Kumaraswami Sastri, J.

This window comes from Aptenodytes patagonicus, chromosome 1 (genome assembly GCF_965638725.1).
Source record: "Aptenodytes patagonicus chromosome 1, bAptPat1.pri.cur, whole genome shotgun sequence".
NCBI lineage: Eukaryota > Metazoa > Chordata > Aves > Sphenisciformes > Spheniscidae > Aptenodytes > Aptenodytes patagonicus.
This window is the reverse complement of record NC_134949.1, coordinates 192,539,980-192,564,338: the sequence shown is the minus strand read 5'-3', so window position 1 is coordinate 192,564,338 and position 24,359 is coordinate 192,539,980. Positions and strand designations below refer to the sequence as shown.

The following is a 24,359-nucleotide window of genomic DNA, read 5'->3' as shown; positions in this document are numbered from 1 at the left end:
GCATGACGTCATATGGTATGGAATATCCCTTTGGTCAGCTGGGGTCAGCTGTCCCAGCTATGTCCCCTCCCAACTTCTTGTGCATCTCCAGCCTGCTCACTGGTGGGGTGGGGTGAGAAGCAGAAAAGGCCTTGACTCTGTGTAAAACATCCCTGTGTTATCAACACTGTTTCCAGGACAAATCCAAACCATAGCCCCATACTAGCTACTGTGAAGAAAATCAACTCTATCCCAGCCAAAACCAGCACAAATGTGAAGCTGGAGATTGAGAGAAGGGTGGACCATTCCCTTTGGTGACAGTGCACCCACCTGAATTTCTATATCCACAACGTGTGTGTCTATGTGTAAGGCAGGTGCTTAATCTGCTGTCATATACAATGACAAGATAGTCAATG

1. This appeal arises out of a suit filed by the plaintiffs as the reversioners of one Sankaralingam Pillai to set aside the alienations made by his widow. Sankaralingam Pillaitlied in 1872 leaving his widow Kanthimathi Ammal, who died in 1911 and daughter Thangammal, who died in 1902. On Sankaralingam Pillai’s death, Kanthimathi Ammal succeeded to the properties and she made the alienation now complained of to the appellant’s father, the 35th defendant in the suit. Two questions were raised : (1) Whether the plaintiffs are the reversioners of Sankaralingam Pillai, and (2) If so, whether the alienation in favour of the 35th defendant is binding. The Subordinate Judge was of opinion that the plaintiffs were the reversioners and that the alienation was not binding. It is contended for the appellant that the plaintiffs’ father who was the next presumptive reversioner received Rs. 600 and executed a deed of release Ex. IV in favour of Kanthimathi Ammal, the widow and Thangammal, the daughter, who was then alive, relinquishing all his rights in the properties including the property now in dispute. The genuineness of Ex. IV is not disputed; nor is it disputed that the plaintiffs’ father received Rs. 600 as stated in that document. The circumstances that led to Ex. IV are set out in the document itself. There were certain properties, which were karnam inam, in the possession of Sankaralingam Pillai and on his death the karnam inam properties were registered in the name of the daughter Thangammal. Objection was taken by the plaintiffs’ grandfather that he was entitled to the inam and that it should be registered in his same and the revenue authorities referred him to a regular suit. In the meantime he died. It is stated in the release deed that the father of the plaintiffs wanted to take steps to file a civil suit but that at the mediation of certain persons this release was executed. It appears from the terms of the release deed that the widow was making alienations, creating encumbrances, mortgages and othis over it and was denying the title of the plaintiffs and their father. The deed of release purports to be an absolute release and the plaintiffs’ father binds himself and his heirs and says that he has no right to or further claim on the property. The Tamil word (sic) suggests any claim which he may be entitled to make on the death of the widow and the daughter. The property now in question is item No. 9 in the document. It is a tiled and thatched house situate in the town of Madura. It is expressly mentioned in the document that the property was purchased by Kanthimathi Animal’s husband Sankaralingam Pillai and was in the possession of his widow. It is clear from this document and from Ex. A-2 that this house could not have been and was not attached “to the inam. The properties attached to the inam are specifically set out and this item is not one of them. It is difficult to see how a house in Madura could ever have formed part of an inam. It is difficult to follow the contention of Mr. Jayarama Aiyar that the parties were under a mistaken impression that the house was a part of the inam property. The document distinctly negatives any such mistake because it specifically states that the house was purchased by Sankaralingam Pillai and that it was in the possession and enjoyment of the widow. It is argued that even if the only right that was released by this document was the reversionary right which the plaintiffs’ father had as the next presumptive reversioner on the death of the widow and the daughter, the agreement is invalid as what he agrees. to release under that document is that he would claim no rights to the property as to which he had only a spes successionis. At the date of the document item No. 1 was agreed to be sold and it was agreed that out of the sale proceeds he should get Rs. 600. The daughter died in 1902 long before the widow and the present alienation was in 1907 after the death of the daughter.